She said her administration’s stand is to adopt the ethic of simple living in the government "and honest service must go hand in hand with a dignified lifestyle."

The President bared yesterday that her administration is committed to use both "negative and positive" measures in its war against graft and corruption.

"Punishment of the guilty is just as important as recognizing and rewarding integrity and dedication," Mrs. Arroyo said although she did not elaborate on what she termed as "negative and positive measures."

Presidential chief of staff Rigoberto Tiglao explained "negative" anti-corruption measures refer to actions that would be taken against suspected grafters in government such as being subjected to investigations, filing of charges and being punished.

The positive measures, on the other hand, refer to reforms and changes in the system.

"It’s just like a left-hand, right-hand approach in dealing with the problem," Tiglao told The STAR.

Tiglao is in charge of the newly created Transparency Group created under the Office of the President by virtue of Administrative Order no. 62 which Mrs. Arroyo issued earlier this year.

The body is tasked to assist the Presidential Anti-Graft Commission in the lifestyle checks on all her Cabinet officials and appointees.

The lifestyle probe is being done by the police Criminal Investigation and Detection Group (CIDG) headed by Director Eduardo Matillano.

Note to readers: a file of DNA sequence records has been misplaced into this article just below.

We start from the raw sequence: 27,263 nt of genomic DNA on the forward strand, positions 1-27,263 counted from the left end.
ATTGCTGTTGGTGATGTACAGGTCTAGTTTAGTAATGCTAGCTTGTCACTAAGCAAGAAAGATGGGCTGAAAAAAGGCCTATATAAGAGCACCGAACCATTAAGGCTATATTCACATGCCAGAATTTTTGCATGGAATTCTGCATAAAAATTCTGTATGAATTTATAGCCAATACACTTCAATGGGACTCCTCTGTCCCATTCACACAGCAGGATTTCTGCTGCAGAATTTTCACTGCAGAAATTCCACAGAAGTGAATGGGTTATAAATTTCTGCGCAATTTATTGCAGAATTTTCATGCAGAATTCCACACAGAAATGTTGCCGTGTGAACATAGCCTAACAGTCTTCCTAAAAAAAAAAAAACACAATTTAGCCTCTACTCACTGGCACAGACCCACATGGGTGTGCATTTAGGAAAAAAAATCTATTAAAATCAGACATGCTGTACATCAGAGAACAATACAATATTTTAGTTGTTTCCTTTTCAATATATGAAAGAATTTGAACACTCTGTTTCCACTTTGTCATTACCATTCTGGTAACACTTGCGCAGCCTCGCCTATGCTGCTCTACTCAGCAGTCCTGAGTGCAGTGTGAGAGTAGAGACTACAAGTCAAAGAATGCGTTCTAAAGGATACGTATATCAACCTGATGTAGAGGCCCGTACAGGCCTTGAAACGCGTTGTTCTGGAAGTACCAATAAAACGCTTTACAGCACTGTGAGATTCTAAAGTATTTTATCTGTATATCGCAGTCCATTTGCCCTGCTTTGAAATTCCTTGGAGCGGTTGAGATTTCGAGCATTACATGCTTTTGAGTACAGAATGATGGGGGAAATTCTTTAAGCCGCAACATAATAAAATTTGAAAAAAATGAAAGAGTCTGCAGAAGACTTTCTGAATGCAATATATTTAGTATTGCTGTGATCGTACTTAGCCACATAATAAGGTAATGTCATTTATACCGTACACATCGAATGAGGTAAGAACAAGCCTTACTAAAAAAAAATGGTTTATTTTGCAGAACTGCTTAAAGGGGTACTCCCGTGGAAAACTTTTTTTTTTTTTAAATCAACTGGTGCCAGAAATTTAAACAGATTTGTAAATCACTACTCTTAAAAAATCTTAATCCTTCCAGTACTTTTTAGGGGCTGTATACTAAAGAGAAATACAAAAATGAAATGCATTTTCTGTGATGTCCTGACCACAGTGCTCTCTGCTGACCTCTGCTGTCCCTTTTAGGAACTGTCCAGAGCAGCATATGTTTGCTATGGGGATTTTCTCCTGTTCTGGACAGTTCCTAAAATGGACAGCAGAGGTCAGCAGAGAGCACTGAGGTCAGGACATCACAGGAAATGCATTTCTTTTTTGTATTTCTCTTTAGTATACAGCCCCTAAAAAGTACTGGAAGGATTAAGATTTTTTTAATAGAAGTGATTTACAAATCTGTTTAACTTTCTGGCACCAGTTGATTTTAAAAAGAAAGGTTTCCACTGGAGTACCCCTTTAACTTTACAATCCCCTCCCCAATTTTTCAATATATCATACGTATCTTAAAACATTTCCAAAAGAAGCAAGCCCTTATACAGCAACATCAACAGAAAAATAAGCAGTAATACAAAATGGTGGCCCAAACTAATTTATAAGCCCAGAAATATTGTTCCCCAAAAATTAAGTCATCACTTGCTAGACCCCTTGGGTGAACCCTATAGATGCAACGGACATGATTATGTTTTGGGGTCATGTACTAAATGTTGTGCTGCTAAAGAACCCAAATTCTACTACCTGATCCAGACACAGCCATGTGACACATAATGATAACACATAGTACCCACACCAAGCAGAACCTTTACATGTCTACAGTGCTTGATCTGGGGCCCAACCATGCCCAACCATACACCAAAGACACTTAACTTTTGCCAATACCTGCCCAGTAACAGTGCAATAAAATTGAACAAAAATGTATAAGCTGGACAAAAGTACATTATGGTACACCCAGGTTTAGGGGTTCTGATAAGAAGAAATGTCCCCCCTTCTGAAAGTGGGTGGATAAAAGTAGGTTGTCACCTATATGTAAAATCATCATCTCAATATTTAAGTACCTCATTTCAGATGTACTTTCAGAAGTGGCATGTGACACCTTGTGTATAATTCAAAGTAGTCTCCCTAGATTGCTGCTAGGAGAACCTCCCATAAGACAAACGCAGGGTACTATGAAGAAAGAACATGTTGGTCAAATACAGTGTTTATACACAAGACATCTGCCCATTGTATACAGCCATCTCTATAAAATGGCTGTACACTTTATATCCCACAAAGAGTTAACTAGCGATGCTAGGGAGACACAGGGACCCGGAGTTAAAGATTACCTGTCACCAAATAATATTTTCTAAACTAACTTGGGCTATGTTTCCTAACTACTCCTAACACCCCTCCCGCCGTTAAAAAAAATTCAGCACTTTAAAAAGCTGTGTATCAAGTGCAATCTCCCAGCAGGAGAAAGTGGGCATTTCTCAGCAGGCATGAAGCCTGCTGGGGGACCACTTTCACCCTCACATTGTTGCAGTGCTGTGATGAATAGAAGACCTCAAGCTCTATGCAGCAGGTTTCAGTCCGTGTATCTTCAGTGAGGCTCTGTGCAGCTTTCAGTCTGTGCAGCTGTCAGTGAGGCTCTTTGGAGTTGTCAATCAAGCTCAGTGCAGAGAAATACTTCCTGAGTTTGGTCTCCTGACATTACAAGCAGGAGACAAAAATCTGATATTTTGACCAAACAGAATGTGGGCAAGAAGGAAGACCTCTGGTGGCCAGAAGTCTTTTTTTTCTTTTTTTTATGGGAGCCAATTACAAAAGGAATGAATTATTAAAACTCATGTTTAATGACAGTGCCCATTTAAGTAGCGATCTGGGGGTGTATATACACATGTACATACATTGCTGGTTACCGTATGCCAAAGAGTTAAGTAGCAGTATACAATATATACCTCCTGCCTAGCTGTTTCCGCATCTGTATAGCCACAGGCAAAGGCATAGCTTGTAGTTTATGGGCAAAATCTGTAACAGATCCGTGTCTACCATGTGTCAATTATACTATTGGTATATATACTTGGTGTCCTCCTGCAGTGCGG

Bunye clarified the Transparency Group does not overlap the functions and jurisdiction of other in-house anti-graft bodies.

The Department of Finance, for instance, has an anti-graft body "much like an internal affairs" which also conduct lifestyle checks on their employees at the Customs and Bureau of Internal Revenue.

"So the creation of the Transparency Group is an addition to help in the overall campaign because we have very widespread problem so it would not, perhaps, be too much for our President to add another outfit to assist in this extensive campaign," Bunye said.

Bunye pointed out the group entertains "confidential information" to start a formal investigation on the lifestyle of any presidential appointees. - With Des Ferriols, AFP

  • Latest
  • Trending
Are you sure you want to log out?
Login is one of the most vibrant, opinionated, discerning communities of readers on cyberspace. With your meaningful insights, help shape the stories that can shape the country. Sign up now!

or sign in with